Meet the man who destroys money to make art 💸💸💸
A Q&A with the talented Mark Wagner
A couple of weeks ago we stumbled upon the fabulous Mark Wagner. He’s an artist based out of New York, and has been referred to as “the greatest living collage artist” and even “the Michael Jordan of glue”. We agree: his work is spectacular.
His medium? Money. He repurposes thousands of dollars each year to create intricate works of art, and he’s been at it for 12 years!
Mark explains his currency collages on his site, http://markwagnerinc.com/blog.
Wagner destroys thousands of bills yearly to create works which pointedly and playfully explore the intersection of wealth, power, value, and American identity. Wagner’s audacious (and unlawful) destruction of this revered icon of American commerce is checked only by his virtuoso material manipulation, which renders what you will… portraits, plant life, fantastical beasts, or allegorical scenes recasting George Washington in every roll.
He expresses that even though we handle money daily, we don’t know exactly what it is. We keep close track of it; we guard it. We are happy when we have it and sad when we don’t. But we are also skittish about money. Ultimately, he says, money is kind of spooky.
After years of taking money apart, his perspective is unique to the point where money has lost all meaning for him as currency.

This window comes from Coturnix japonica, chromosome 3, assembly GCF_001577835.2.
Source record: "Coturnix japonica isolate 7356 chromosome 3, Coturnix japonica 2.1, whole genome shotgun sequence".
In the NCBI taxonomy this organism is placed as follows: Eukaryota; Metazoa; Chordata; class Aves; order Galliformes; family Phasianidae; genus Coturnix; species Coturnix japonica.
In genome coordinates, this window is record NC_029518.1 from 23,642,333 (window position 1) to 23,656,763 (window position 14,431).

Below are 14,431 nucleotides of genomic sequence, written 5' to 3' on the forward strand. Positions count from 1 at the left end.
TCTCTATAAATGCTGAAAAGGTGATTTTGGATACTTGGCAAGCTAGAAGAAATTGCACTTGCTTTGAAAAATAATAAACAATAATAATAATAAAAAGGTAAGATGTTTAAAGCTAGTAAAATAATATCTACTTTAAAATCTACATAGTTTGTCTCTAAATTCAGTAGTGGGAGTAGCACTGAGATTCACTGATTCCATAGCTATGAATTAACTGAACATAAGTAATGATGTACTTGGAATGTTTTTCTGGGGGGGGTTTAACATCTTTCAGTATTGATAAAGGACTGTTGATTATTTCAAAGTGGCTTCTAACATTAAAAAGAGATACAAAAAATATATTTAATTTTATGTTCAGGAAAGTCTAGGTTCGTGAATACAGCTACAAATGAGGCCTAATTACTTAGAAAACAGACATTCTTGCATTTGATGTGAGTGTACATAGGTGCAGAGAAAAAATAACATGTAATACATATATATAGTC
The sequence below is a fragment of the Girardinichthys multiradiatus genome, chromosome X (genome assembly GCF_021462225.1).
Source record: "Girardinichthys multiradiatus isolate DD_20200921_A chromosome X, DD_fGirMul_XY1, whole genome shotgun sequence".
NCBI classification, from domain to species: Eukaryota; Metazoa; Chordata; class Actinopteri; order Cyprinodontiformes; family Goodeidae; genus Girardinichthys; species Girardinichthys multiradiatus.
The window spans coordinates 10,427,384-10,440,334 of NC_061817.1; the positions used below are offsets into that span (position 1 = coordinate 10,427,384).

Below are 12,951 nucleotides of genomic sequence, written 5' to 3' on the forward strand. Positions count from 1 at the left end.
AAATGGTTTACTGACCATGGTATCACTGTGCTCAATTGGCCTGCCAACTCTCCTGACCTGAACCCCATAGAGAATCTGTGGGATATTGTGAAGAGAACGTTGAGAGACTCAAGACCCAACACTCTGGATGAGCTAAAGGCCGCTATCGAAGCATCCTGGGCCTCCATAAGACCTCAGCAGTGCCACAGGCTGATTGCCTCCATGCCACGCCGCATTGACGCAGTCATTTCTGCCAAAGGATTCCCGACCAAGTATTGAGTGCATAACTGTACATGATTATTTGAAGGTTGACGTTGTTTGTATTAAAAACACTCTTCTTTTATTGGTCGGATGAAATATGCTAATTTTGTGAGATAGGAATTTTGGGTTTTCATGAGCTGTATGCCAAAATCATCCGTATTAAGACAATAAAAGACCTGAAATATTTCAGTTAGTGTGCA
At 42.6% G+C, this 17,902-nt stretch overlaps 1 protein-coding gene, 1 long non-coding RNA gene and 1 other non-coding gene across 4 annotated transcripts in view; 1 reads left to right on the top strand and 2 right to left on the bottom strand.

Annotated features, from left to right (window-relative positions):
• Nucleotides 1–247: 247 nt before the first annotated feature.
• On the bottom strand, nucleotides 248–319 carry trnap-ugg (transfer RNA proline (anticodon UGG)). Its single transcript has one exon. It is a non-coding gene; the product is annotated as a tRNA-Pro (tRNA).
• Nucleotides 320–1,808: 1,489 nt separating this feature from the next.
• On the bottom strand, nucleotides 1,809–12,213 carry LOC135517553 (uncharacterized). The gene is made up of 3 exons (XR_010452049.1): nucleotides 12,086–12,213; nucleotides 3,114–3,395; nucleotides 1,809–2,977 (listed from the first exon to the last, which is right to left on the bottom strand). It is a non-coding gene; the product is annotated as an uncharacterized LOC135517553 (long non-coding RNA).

One day some years ago… back when I was broke and each dollar came dear to me… my studio-mate and I were heading to the corner restaurant for linner, our only meal of the day. I checked my wallet and it was empty. Shit. I sat at my workstation for probably a whole minute… hungry, annoyed, and complaining… before my friend pointed out that there were 40 or so spendable dollar bills sitting on the table right in front of me. In my mind they had already become something else.
We think that Mark’s work shows how fluid the nature of money is, as its very destruction demonstrates a change in its value when rebuilt as art.
In doing some more research on Mark, we’ve learned that:
- Yes, it’s real money he uses. Nothing is digital, it’s all scissors and glue!
- Yes, he knows it’s illegal to destroy money (just don’t tell anyone he’s doing it)
- Not as much money goes into each piece as you might think! He refers to a bank note like acreage: a bill’s worth of paper = 16 square inches.
- Each note is carefully deconstructed, the individual pieces are then ‘categorised’ and organised. Every last bit is used!
- Money is his medium of choice because it’s universal for the wealthy and the poor, the thrifty and the extravagant… the dog people and the cat people.
- He believes money is arrogant; that it tends to control conversation and is used as tool for measurement far too often..
- As a highly regarded artist, Mark’s works are collected by dozens of institutions and has been shown extensively in museums and art galleries.
Watch Mark at work in the video below
As we scrolled through the mountains of incredible work on his Facebook page, we realised we had a few more questions for him. We reached out, and from under the piles of currency, we received word.
1. We’ve found (especially here in New Zealand) there’s a fascinating taboo around discussing personal finances. Are Americans comfortable talking about their personal finances?